Start My Family Tree Welcome to Geni, home of the world's largest family tree.
Join Geni to explore your genealogy and family history in the World's Largest Family Tree.

Sinking of the Carricks Ship

Top Surnames

view all


  • Martin Kavanagh (1835 - 1880)
  • Patrick Kavanagh (1808 - 1855)
    and Sarah Kaveney were tenants of Lord Palmerston and became the first batch of his Assisted Emigrants to leave Sligo in 1847 for Quebec. Patrick and Sarah left on the 5th April 1847. At Sligo Port the...

Around the middle of the 19th century, the great Irish famine brought thousands of impoverished families to America. One of the immigrant ships, the Carricks of Whitehaven, went down off Cap-des-Rosiers on May 18, 1847. Of the 187 passengers on board, 87 perished at sea and 100 survivors were taken in by families in the village.

In 1900, St. Patrick’s Parish in Montréal offered the Carricks Monument to the Cap-des-Rosiers parish church in memory of those who died. Later, in 1966, the ship’s bell was found far away in Blanc Sablon and enshrined in a small monument next to the original one.A plaque, put in place in 1977 by the Canadian Parks Service, recalls this tragedy. It is located in the north sector of Forillon National Park.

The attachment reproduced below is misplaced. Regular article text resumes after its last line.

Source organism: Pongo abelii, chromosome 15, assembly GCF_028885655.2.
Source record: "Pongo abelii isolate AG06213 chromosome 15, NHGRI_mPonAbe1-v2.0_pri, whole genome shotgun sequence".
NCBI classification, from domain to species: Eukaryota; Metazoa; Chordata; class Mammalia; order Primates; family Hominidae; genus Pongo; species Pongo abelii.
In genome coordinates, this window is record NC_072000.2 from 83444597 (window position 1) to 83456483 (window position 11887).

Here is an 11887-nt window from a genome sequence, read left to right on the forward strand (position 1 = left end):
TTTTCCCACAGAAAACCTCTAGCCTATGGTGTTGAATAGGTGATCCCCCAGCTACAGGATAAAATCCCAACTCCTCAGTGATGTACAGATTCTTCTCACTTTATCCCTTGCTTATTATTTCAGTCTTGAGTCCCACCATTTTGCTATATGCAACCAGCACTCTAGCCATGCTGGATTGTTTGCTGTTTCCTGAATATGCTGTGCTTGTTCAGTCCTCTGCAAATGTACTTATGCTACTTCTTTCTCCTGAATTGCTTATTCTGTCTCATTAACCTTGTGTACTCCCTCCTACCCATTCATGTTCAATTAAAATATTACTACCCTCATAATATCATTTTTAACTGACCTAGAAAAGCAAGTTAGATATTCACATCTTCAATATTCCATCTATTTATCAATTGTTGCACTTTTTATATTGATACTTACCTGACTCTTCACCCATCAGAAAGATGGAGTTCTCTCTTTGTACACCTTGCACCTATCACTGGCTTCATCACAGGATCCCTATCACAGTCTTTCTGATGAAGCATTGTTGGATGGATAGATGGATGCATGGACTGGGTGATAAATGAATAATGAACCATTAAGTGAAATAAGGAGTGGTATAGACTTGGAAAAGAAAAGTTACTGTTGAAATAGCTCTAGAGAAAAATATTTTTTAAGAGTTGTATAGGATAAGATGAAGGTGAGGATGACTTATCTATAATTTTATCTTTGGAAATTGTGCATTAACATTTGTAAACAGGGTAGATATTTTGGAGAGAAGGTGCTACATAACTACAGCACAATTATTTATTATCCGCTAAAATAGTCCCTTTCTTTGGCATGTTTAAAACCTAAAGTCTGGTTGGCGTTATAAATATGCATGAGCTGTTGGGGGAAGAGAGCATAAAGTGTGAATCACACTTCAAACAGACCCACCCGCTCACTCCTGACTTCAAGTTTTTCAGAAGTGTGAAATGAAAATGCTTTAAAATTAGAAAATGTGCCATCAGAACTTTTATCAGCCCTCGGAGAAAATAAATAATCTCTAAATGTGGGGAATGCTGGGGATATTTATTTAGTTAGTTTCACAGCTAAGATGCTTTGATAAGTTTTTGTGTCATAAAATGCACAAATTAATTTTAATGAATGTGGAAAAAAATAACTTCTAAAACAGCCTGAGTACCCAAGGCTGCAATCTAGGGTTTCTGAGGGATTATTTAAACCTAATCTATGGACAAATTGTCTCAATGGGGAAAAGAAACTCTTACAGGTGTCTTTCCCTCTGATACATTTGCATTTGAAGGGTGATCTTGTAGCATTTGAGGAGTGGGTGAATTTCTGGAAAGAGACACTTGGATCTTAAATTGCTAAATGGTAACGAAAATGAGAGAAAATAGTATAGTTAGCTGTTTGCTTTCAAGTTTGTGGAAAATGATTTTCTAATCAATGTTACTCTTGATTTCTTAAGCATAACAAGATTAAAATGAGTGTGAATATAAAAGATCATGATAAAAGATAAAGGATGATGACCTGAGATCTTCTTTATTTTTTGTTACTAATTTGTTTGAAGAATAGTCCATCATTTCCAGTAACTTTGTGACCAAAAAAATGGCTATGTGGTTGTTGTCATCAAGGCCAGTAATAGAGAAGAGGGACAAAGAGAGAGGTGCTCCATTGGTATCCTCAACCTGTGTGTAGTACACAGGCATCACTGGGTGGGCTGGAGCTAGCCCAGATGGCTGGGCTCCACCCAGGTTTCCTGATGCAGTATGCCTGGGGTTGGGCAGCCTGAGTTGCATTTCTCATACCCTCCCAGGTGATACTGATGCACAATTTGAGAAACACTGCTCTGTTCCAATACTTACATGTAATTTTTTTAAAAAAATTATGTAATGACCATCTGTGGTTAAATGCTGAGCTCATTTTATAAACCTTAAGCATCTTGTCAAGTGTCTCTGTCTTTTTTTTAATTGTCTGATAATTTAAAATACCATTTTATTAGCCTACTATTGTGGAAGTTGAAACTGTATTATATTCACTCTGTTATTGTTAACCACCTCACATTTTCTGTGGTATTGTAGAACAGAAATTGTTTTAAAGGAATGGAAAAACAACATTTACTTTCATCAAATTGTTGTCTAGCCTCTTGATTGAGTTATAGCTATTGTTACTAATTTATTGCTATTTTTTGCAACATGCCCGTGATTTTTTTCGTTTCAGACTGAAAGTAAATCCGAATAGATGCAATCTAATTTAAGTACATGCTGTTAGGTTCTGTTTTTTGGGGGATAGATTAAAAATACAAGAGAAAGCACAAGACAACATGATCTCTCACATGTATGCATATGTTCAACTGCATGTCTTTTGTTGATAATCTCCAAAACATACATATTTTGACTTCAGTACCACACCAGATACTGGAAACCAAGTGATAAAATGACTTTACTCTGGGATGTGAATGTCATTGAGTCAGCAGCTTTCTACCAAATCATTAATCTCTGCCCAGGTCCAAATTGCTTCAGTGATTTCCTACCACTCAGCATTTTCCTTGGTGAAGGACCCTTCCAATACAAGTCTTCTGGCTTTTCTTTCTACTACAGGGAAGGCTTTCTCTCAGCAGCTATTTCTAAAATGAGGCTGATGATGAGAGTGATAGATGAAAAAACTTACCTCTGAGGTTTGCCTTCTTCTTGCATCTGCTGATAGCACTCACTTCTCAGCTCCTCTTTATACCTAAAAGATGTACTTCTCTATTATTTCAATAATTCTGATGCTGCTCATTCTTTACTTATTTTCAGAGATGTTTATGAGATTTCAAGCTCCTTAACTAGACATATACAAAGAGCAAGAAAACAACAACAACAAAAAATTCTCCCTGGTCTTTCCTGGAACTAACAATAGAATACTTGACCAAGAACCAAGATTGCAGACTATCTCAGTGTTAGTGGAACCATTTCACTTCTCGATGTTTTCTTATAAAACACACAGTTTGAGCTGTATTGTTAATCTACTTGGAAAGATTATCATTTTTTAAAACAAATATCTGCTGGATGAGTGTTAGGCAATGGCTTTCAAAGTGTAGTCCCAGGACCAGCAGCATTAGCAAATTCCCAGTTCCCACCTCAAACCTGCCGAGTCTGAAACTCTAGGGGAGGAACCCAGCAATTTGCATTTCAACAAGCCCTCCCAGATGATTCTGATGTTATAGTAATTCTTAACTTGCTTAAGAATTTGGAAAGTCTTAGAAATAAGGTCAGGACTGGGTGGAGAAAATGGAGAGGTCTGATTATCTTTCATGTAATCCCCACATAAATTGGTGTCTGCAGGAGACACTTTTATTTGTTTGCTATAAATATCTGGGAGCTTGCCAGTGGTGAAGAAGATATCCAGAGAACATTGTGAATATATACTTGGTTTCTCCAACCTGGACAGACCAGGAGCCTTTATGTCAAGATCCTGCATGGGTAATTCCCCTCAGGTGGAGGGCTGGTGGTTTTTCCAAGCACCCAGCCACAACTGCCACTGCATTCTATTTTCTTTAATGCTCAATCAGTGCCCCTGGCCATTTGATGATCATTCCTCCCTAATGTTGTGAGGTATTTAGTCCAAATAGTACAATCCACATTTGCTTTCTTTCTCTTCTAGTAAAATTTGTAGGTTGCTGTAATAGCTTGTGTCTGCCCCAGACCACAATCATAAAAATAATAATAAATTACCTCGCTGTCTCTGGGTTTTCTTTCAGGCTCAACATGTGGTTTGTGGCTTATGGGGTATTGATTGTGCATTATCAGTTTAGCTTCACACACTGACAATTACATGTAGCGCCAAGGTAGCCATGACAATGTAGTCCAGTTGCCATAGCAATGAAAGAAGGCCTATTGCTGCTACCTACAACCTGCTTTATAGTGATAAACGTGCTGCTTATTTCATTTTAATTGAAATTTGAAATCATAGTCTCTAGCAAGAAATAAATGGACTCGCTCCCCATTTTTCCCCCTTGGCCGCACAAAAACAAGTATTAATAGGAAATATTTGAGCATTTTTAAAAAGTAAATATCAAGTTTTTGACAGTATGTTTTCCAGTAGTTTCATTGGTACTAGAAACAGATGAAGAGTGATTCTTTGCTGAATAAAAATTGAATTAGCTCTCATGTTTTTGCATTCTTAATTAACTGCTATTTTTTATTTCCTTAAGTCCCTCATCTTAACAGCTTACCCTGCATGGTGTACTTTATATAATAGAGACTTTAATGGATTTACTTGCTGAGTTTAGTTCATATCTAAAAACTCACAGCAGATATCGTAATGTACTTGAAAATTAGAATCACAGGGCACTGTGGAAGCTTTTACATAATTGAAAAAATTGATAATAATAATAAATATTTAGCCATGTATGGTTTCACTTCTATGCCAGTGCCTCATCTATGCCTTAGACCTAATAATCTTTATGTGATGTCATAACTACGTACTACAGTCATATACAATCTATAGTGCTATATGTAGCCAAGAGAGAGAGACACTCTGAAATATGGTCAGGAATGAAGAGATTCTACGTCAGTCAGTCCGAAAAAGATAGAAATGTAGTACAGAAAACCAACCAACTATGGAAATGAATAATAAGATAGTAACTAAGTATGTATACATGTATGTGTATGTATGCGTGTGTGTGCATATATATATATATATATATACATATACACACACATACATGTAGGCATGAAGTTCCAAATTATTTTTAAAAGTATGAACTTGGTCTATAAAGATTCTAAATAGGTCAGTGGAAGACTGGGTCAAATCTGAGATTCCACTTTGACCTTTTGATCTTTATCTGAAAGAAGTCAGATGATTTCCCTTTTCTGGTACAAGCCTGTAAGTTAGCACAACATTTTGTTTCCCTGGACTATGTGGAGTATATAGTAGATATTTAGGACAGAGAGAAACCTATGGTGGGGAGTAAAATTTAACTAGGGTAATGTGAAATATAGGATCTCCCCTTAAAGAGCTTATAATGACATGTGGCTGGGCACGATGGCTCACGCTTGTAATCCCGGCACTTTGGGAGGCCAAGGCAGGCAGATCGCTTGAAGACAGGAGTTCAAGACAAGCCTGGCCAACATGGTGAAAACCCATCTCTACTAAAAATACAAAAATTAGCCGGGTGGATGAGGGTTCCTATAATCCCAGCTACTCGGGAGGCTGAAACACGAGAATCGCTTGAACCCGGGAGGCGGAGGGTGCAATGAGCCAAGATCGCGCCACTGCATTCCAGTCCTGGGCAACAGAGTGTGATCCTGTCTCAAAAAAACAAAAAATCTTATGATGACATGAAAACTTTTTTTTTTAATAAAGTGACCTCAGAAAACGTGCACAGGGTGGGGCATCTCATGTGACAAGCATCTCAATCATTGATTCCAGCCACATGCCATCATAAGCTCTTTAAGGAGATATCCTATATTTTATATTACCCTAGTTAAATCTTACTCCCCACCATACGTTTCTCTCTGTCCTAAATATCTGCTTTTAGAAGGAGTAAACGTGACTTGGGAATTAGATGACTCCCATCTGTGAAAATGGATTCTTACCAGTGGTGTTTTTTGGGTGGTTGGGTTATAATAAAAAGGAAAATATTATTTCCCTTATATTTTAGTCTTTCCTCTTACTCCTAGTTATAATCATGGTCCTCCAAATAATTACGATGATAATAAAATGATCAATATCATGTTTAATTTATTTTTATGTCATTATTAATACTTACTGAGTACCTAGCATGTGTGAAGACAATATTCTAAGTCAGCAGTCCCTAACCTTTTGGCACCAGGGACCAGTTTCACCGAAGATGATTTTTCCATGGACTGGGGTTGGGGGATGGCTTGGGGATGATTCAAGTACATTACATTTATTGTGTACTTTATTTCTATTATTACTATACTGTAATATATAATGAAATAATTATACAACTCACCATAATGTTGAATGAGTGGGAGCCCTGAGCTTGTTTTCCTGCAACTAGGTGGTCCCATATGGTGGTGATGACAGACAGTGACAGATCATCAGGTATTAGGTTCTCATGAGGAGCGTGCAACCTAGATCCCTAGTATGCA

The Patrick and Sarah Kaveney family story

The story of the Lost Children of the Carricks and the Kavanagh family was passed from generation to generation and, finally, entrusted to 80 year-old Quebecois-Irish oral historian, Georges Kavanagh. Kavanagh’s ancestors, Patrick Kaveney and Sarah MacDonald would eventually lose their Gaelic family name. Over time, their surname Kaveney (Ó Caomhánaigh) evolved to Kavanagh in rural Québec. This alias would hinder the search for an ancestral home in Ireland five generations later.

Film created by a decendant